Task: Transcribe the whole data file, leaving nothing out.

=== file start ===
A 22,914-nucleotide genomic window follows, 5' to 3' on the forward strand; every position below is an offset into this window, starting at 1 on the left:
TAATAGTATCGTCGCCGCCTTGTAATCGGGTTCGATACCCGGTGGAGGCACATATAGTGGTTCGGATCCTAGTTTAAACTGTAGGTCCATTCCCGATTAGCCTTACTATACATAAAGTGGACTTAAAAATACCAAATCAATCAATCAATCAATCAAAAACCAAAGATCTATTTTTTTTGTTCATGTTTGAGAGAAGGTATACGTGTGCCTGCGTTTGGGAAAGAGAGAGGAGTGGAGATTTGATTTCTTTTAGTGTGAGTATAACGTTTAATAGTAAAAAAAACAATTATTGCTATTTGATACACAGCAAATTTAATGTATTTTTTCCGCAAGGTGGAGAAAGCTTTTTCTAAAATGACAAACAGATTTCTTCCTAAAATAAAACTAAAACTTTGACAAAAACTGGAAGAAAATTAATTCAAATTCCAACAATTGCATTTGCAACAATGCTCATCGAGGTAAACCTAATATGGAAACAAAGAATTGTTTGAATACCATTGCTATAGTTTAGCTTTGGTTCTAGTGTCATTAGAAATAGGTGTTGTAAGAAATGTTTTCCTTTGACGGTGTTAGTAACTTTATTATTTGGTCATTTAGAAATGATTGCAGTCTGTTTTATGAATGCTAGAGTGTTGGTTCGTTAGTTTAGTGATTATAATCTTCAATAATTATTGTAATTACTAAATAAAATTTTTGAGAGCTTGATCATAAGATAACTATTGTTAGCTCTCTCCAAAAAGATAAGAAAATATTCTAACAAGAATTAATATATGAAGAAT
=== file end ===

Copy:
A 22,914-nucleotide genomic window follows, 5' to 3' on the forward strand; every position below is an offset into this window, starting at 1 on the left:
TAATAGTATCGTCGCCGCCTTGTAATCGGGTTCGATACCCGGTGGAGGCACATATAGTGGTTCGGATCCTAGTTTAAACTGTAGGTCCATTCCCGATTAGCCTTACTATACATAAAGTGGACTTAAAAATACCAAATCAATCAATCAATCAATCAAAAACCAAAGATCTATTTTTTTTGTTCATGTTTGAGAGAAGGTATACGTGTGCCTGCGTTTGGGAAAGAGAGAGGAGTGGAGATTTGATTTCTTTTAGTGTGAGTATAACGTTTAATAGTAAAAAAAACAATTATTGCTATTTGATACACAGCAAATTTAATGTATTTTTTCCGCAAGGTGGAGAAAGCTTTTTCTAAAATGACAAACAGATTTCTTCCTAAAATAAAACTAAAACTTTGACAAAAACTGGAAGAAAATTAATTCAAATTCCAACAATTGCATTTGCAACAATGCTCATCGAGGTAAACCTAATATGGAAACAAAGAATTGTTTGAATACCATTGCTATAGTTTAGCTTTGGTTCTAGTGTCATTAGAAATAGGTGTTGTAAGAAATGTTTTCCTTTGACGGTGTTAGTAACTTTATTATTTGGTCATTTAGAAATGATTGCAGTCTGTTTTATGAATGCTAGAGTGTTGGTTCGTTAGTTTAGTGATTATAATCTTCAATAATTATTGTAATTACTAAATAAAATTTTTGAGAGCTTGATCATAAGATAACTATTGTTAGCTCTCTCCAAAAAGATAAGAAAATATTCTAACAAGAATTAATATATGAAGAAT